sometimes I have ideas for how our economy can be improved and made more harmonious with both the environment and human health.
first of all, let me say I am an ardent supporter of free-market capitalism. any criticism of business you find on this blog will usually result from executives failing to live up to their wealth-promoting mission in the world.
secondly, today I was talking to a US equity analyst who was in europe because that's where the leading alternate energy companies are active. I have to say, I am more than a little annoyed that the germans, spaniards and australians are leading this industry. it's more than a bit worrisome to see americans ignoring developments that will be not only positive, but profitable.
in an earlier post, I said the government should create a legal structure that gives cash-rich oil companies a real and functional incentive to promote green technologies. my idea is to let them create new businesses that can be spun off to shareholders at highly advantageous terms. this more or less ensures it will happen. it would channel tens of billions of dollars now returned to shareholders into more worthwhile causes. furthermore, the new companies would be in small, high growth industries, letting them trade at much higher multiples than the oil companies. stock spinoffs have been profitable for investors in names like philip morris, cendant and motorola, so there would be plenty of interest.
despite all the political and economic might of an Exxon Mobil or Chevron, they still exist for the simple purpose of enriching shareholders.... it's not like the oil companies want to ruin the planet or something... why not simply environmental policies that serve their capitalistic interests?
so, what kinds of businesses should they develop?
1- salt water pipeline to the desert
2- farms in desert
3- cities not suburbs
4- bamboo / seaweed companies
1- reclaim the sea -- literally. brazilians are cutting down rainforest to create new farmland as commodity prices soar. why can't we do the same thing with our most desolate land? I say create a pipeline that would pump seawater into the desert to grow food. at some point when it's close to the destination, the water would enter large flat areas under direct sunlight. the steam would then be sent through a solar-powered condenser to support agriculture. brine would be removed from the bottom of the pools and used for other purposes... it could be used for salt, etc, or formed into inert and harmless stone.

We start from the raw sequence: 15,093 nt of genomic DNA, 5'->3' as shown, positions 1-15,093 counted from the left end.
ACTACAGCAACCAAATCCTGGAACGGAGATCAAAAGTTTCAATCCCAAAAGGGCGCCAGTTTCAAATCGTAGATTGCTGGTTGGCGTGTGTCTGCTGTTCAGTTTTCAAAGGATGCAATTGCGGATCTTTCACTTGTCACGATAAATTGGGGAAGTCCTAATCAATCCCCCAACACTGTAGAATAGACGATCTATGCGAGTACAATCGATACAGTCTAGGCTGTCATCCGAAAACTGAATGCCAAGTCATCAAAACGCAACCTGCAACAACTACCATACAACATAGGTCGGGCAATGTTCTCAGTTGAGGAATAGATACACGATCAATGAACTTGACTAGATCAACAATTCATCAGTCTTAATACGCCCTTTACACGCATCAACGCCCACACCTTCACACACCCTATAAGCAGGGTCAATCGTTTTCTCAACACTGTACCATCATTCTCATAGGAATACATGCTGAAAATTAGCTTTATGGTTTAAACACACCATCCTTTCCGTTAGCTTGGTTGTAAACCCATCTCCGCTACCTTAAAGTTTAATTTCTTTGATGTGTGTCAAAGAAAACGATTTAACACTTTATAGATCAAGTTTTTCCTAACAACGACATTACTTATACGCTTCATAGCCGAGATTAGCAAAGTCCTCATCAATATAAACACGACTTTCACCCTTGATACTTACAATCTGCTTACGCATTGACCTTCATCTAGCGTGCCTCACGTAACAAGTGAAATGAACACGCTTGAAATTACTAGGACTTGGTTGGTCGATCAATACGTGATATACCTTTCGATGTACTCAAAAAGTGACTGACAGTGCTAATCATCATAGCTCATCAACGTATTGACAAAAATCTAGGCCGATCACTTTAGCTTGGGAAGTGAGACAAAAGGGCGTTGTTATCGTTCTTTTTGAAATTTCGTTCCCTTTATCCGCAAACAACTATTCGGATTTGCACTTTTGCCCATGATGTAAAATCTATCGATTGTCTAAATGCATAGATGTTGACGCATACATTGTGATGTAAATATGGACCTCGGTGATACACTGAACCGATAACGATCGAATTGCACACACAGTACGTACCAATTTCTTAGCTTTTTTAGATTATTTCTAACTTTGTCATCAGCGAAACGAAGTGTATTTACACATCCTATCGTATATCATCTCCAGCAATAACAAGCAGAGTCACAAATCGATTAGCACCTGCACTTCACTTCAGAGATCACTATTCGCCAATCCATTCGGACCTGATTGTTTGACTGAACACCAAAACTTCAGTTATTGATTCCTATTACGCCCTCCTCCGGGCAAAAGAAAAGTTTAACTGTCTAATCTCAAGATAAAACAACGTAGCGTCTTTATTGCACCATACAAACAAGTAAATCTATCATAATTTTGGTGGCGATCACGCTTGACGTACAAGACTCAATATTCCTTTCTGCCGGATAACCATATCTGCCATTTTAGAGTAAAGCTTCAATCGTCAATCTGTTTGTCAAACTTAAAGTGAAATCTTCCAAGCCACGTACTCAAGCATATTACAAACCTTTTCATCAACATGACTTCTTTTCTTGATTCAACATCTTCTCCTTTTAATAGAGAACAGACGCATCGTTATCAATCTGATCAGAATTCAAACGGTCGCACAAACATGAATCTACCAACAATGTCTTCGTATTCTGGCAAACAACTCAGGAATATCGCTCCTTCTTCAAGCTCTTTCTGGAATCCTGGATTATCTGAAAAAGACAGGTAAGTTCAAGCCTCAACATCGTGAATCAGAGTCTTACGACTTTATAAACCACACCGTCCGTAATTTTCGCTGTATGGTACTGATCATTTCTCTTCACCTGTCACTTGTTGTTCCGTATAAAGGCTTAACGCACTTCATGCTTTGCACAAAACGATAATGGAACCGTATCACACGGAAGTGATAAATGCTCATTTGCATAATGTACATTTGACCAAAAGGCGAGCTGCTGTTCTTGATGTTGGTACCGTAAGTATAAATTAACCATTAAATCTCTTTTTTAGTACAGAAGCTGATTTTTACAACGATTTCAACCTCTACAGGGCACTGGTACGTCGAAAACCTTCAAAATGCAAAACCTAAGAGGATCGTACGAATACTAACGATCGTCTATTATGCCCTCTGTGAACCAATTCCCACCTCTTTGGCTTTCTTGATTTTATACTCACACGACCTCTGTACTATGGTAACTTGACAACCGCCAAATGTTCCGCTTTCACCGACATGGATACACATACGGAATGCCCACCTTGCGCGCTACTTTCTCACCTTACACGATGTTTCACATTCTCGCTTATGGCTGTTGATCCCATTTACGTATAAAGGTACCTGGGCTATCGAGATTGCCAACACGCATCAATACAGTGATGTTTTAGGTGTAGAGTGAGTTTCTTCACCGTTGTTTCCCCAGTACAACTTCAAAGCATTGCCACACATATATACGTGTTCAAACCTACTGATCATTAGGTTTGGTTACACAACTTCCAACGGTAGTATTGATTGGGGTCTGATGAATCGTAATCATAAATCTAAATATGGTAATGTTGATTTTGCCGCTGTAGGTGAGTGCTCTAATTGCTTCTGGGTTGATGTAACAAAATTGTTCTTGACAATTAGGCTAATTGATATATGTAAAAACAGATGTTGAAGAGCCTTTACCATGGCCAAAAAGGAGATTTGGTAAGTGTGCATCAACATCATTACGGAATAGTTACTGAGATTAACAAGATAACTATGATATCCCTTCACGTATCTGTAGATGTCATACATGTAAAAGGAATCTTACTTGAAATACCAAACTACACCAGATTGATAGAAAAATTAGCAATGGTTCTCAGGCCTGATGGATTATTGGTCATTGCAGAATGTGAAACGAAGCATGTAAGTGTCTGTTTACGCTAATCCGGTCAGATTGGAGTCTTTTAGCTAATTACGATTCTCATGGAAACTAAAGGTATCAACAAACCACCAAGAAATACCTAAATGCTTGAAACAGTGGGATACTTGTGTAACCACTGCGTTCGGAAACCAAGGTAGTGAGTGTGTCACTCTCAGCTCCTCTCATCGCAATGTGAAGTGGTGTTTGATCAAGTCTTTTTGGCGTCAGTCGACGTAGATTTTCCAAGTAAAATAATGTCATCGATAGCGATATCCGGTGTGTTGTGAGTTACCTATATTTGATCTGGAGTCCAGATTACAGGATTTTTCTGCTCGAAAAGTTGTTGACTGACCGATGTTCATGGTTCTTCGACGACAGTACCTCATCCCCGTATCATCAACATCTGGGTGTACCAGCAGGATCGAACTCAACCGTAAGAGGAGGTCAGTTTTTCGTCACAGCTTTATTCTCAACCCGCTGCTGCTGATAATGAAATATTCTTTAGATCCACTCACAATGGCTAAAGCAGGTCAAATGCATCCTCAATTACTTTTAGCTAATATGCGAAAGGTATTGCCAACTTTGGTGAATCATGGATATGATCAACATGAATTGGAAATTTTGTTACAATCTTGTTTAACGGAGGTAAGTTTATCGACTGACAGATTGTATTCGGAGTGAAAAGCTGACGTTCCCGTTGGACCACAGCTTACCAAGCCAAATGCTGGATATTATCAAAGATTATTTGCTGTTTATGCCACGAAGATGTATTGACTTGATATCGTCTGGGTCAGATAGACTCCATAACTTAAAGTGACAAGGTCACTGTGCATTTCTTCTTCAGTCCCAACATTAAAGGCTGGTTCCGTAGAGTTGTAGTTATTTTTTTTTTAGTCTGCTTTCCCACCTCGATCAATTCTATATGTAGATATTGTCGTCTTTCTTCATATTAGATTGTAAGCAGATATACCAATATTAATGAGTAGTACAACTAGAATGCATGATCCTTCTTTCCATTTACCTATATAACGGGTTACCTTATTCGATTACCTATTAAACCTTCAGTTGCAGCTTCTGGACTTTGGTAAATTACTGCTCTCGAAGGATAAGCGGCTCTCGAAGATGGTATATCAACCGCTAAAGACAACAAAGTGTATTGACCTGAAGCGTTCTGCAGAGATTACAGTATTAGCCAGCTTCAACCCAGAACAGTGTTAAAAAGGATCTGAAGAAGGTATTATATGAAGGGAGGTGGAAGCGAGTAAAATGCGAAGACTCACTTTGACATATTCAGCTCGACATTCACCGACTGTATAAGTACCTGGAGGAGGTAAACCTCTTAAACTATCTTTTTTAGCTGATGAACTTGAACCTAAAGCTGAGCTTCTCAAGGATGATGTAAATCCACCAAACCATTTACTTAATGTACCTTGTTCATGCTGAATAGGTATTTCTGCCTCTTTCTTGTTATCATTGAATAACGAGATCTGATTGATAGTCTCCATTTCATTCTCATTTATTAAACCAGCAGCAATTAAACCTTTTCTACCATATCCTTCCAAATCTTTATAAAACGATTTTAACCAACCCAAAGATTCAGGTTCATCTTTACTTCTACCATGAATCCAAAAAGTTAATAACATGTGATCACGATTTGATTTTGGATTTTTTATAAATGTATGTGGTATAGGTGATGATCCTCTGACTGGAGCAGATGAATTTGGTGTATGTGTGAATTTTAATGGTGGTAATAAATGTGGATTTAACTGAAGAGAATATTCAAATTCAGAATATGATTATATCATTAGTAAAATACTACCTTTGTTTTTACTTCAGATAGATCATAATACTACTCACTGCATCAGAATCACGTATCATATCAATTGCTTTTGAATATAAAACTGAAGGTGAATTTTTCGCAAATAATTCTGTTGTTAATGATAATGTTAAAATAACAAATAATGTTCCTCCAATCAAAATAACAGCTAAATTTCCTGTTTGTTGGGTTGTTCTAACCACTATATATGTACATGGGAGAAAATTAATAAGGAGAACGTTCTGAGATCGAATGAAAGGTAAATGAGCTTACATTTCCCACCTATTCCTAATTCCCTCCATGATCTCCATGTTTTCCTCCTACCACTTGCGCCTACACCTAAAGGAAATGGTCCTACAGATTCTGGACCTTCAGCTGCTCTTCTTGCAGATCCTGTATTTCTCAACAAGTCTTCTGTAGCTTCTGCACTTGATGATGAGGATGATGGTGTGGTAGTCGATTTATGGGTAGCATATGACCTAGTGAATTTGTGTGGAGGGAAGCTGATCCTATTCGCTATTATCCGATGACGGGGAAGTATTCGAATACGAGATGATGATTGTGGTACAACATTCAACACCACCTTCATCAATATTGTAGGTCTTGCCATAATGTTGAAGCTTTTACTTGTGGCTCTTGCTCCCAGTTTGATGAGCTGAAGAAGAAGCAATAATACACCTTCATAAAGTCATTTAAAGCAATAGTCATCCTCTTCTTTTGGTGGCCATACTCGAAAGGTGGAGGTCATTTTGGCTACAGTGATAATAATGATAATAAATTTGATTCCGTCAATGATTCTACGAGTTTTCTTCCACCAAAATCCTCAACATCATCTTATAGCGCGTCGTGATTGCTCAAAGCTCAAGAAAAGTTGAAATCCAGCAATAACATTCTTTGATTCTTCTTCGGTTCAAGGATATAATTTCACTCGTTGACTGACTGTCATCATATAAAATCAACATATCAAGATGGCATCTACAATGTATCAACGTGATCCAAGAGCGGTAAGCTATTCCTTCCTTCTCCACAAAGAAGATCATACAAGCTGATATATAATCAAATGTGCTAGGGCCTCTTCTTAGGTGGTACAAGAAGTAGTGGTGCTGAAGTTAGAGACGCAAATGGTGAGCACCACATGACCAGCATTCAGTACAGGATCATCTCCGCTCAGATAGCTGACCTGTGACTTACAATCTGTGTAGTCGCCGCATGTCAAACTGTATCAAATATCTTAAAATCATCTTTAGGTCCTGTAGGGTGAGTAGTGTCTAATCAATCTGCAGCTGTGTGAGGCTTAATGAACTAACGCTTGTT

to make it especially energy-neutral, the water could be pumped using tidal/hydraulic power.
2- it seems to me there are at least 2 ways to farm the desert.
first, you simply water the ground a lot, and you let your crops are exposed to the weather.
this requires a constant flow of water, which we'd get from the pipeline.
alternately, one must consider encasing an ecosystem in a bubble of plastic or glass. while I know that might sound like a high-impact activity, imagine using concentrated solar power to melt desert sand into glass, which could then be blown into giant bubbles.
an enclosed ecosystem, could be ideal for raising livestock, for their humidity and carbon emissions could be contained. imagine a bubble for fattening up cows and pigs in the desert? after a few years of their manure, the land would support grass and start turning into real earth capable of holding water. many feed lots already dot the american desert... maybe something like this could begin, even without the pipeline? furthermore, if seaweed were grown in the evaporating pools, it could be possible to reduce the cows' need for grain.
the key point is that we could face global food shortages in the future. commodity prices are soaring, even without any major droughts. who knows whether global warming will cause more droughts? the need for more food production is a no-brainer.
3- cities not suburbs
we have to move away from the model of civilization where the car occupies a central place in the use of space. because we have a large country, we've sprawled rapidly across the country ever since the depression/WWII era. this has produced a series of maladies such as pollution, obesity, dependence on foreign oil and even howard stern (what percentage of his listeners are probably in cars?)
most places in the USA make people own cars to move from home to work, then to fitness centers, shopping facilities and back home. even if we accomplish low- or zero-emission cars, they're still bad for the environment (water runoff, wildlife disruption) and human health (obsesity, etc).
why not seek a new kind of development emulates existing pedestrian-based cities ? why not re-create NYC's upper east side in other places?
our entire real-estate industry is clearly in a state of flux. why not create towns in the future where residences consist of multifamily housing, with a variety of bodegas and small shops at the street level?
in another version of this, a lot of progress could probably be made in the dozens of mid-sized industrial towns that dot the rust-belt. many already have walkable downtowns... in many of these cases, however, I can't think of many easy ways for oil money to support new companies.
4- expand into new kinds of resources. seaweed and bamboo seem the most obvious.
even if people don't eat seaweed, it could be valuable as animal feed. is it possible to carry it by train from the ocean to the farm? or, if there is a saltwater pipeline, could we not create a saltwater-based seaweed farm in the middle of the desert, and feed to livestock there?
bamboo also seems to offer many uses in structural items like scaffolding, but I am out of time for now....